RIYADH, Saudi Arabia — In a potentially major escalation of the months-long war, Yemeni rebels fired a Scud missile into Saudi Arabia early Saturday. The attack suggests that despite more than two months of airstrikes by a Saudi-led coalition, Yemen’s Shiite rebels, known as Houthis, still have the firepower to threaten Saudi cities.

According to the official Saudi Press Agency, two missiles launched from a Patriot missile battery shot down the Scud before dawn near the southwestern city of Khamis Mushait. The agency did not report any casualties in the attack, the first use of a Cold War-era Scud by the rebels since Saudi-led airstrikes targeting the Houthis began in late March.

Yemen’s state news agency SABA, now controlled by the Houthis, said the rebels fired the Scud. The Houthis are allied with military and security forces loyal to former Yemeni President Ali Abdullah Saleh.

Khamis Mushait is home to the King Khalid Air Base.

The Yemeni military was widely believed to possess around 300 Scud missiles, most of which fell into the hands of the rebels. In April, the spokesman for the Saudi-led coalition, Saudi Brig. Gen. Ahmed Asiri, implied that the Scud arsenal in Yemen had been seriously degraded as a result of the airstrikes.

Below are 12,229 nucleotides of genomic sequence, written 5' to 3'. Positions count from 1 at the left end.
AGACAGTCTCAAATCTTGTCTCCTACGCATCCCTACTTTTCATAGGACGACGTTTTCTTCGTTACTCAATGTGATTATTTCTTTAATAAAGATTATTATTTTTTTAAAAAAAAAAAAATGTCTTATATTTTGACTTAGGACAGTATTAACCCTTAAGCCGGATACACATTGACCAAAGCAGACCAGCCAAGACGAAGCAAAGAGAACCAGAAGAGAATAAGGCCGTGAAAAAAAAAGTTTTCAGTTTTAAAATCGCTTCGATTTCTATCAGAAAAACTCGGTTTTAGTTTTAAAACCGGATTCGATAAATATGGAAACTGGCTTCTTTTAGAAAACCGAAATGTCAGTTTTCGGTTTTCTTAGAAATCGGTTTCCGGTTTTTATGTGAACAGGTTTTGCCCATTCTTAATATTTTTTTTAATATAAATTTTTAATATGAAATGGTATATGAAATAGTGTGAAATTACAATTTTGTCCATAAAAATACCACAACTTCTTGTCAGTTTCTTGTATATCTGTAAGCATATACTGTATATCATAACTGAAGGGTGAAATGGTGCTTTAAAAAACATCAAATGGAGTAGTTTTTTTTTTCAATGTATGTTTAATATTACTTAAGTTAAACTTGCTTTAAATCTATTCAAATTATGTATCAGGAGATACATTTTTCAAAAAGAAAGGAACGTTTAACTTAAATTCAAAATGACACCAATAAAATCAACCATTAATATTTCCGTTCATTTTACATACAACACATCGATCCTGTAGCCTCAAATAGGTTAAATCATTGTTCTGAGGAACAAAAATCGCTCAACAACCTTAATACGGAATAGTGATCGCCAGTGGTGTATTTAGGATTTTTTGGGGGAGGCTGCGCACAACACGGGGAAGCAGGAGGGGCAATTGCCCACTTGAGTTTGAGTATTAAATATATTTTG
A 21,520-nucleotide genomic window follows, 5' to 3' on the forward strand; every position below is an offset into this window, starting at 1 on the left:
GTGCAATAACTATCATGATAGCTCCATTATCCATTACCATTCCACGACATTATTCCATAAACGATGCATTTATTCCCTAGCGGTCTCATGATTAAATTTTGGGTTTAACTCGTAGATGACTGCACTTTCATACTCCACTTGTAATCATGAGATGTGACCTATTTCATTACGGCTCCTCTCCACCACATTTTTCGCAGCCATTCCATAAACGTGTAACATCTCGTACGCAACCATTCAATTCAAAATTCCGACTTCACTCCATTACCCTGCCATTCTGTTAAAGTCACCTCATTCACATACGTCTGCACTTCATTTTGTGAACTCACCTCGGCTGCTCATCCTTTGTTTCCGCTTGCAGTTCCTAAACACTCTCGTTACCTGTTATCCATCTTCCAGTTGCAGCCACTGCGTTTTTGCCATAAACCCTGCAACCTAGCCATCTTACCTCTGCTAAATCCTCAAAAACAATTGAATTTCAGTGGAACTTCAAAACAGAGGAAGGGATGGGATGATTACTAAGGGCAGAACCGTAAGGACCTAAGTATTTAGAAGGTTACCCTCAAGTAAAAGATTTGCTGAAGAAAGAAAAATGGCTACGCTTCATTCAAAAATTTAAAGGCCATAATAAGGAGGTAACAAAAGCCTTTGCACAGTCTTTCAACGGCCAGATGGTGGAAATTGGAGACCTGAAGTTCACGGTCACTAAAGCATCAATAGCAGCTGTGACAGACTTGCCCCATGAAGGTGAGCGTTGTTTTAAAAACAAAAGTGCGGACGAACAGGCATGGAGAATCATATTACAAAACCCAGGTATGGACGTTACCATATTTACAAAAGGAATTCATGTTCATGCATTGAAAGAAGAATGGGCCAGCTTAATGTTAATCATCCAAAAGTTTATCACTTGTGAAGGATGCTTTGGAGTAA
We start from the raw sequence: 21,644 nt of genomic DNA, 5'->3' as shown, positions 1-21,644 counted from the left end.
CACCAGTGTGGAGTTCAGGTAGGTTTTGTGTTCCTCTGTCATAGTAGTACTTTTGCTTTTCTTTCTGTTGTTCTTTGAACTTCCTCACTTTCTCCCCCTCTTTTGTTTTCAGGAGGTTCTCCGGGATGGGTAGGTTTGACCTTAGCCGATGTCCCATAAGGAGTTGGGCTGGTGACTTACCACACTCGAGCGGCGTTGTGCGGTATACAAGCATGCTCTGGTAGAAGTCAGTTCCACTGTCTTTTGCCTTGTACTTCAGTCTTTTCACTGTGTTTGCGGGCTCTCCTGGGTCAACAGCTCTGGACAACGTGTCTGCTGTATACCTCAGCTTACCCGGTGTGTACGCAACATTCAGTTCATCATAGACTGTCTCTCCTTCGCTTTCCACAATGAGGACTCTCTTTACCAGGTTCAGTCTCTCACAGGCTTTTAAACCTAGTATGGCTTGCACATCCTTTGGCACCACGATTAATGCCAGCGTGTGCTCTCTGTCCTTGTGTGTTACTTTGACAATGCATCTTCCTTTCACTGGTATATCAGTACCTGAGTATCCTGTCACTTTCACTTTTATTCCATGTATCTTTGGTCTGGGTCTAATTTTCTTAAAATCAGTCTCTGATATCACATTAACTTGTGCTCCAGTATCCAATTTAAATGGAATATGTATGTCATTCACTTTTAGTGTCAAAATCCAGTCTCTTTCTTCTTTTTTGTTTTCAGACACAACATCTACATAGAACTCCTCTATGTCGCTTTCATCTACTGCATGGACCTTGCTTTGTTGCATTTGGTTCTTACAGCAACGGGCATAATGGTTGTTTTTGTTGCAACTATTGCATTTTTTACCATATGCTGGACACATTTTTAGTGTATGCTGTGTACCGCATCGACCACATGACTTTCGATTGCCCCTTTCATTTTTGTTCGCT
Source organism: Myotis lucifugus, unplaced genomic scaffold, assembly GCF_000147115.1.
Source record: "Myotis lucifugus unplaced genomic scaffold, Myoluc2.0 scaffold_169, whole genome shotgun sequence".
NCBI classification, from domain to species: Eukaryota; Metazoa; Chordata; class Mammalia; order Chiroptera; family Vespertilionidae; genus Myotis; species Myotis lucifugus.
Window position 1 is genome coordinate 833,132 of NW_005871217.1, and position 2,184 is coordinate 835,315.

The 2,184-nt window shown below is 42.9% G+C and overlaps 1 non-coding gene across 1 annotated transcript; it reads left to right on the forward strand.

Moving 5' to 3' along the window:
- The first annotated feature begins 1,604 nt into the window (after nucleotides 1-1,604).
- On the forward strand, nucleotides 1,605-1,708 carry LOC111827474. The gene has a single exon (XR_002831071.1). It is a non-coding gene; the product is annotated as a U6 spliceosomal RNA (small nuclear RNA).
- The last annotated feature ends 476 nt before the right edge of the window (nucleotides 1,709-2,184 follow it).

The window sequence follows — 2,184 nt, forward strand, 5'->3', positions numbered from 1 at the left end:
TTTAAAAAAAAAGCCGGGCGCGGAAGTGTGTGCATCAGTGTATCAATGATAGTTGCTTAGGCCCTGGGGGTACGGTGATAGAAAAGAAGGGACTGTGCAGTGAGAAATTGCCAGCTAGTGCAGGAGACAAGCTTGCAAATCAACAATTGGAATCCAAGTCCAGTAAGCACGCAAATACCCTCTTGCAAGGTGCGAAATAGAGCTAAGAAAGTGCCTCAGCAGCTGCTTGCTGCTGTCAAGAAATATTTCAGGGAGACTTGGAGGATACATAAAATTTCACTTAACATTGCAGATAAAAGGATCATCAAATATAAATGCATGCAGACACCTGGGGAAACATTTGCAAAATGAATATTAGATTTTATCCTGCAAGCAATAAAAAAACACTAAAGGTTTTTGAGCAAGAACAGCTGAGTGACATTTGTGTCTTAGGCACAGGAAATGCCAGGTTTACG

“As coalition forces, we confirm that all Houthi capabilities were targeted, foremost their ballistic missiles,” Asiri said at the time.

On Saturday, Asiri told the Saudi-owned Al-Hadath news channel that coalition forces have destroyed “most of” Yemen’s Scuds.

Abdulkhaleq Abdullah, a professor at United Arab Emirates University, said Saturday’s attack was a way for the Houthis and their allies to signal that they still have fight left.

“It is an escalation,” Abdullah said. “It is clear now there has not been a knockout and a complete demolition of Houthi firepower.”

The Saudis and Western powers accuse the Houthis of receiving military support from Shiite power Iran as part of a larger proxy war between the Sunni kingdom and the Islamic Republic across the Mideast.